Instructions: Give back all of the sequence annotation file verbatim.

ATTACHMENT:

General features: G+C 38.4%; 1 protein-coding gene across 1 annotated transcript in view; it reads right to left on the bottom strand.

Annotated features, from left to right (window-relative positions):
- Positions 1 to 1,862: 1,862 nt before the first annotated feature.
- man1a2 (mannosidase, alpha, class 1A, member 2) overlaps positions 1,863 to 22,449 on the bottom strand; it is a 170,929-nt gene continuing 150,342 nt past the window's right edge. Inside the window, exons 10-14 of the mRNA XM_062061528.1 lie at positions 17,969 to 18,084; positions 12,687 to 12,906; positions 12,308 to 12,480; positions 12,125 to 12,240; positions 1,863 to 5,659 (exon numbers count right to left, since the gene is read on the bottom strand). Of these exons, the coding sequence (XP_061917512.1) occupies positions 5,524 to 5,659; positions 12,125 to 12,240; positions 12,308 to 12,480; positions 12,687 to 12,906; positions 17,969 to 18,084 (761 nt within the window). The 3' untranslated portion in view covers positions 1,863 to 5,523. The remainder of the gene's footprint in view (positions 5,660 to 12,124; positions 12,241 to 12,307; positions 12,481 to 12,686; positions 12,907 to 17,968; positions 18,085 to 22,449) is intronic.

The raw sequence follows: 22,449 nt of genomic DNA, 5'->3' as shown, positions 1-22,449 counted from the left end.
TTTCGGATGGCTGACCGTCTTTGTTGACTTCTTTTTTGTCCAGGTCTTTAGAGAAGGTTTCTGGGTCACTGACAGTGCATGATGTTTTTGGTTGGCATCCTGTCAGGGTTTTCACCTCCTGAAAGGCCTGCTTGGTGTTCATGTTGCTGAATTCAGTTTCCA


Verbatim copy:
General features: G+C 38.4%; 1 protein-coding gene across 1 annotated transcript in view; it reads right to left on the bottom strand.

Annotated features, from left to right (window-relative positions):
- Positions 1 to 1,862: 1,862 nt before the first annotated feature.
- man1a2 (mannosidase, alpha, class 1A, member 2) overlaps positions 1,863 to 22,449 on the bottom strand; it is a 170,929-nt gene continuing 150,342 nt past the window's right edge. Inside the window, exons 10-14 of the mRNA XM_062061528.1 lie at positions 17,969 to 18,084; positions 12,687 to 12,906; positions 12,308 to 12,480; positions 12,125 to 12,240; positions 1,863 to 5,659 (exon numbers count right to left, since the gene is read on the bottom strand). Of these exons, the coding sequence (XP_061917512.1) occupies positions 5,524 to 5,659; positions 12,125 to 12,240; positions 12,308 to 12,480; positions 12,687 to 12,906; positions 17,969 to 18,084 (761 nt within the window). The 3' untranslated portion in view covers positions 1,863 to 5,523. The remainder of the gene's footprint in view (positions 5,660 to 12,124; positions 12,241 to 12,307; positions 12,481 to 12,686; positions 12,907 to 17,968; positions 18,085 to 22,449) is intronic.

The raw sequence follows: 22,449 nt of genomic DNA, 5'->3' as shown, positions 1-22,449 counted from the left end.
TTTCGGATGGCTGACCGTCTTTGTTGACTTCTTTTTTGTCCAGGTCTTTAGAGAAGGTTTCTGGGTCACTGACAGTGCATGATGTTTTTGGTTGGCATCCTGTCAGGGTTTTCACCTCCTGAAAGGCCTGCTTGGTGTTCATGTTGCTGAATTCAGTTTCCA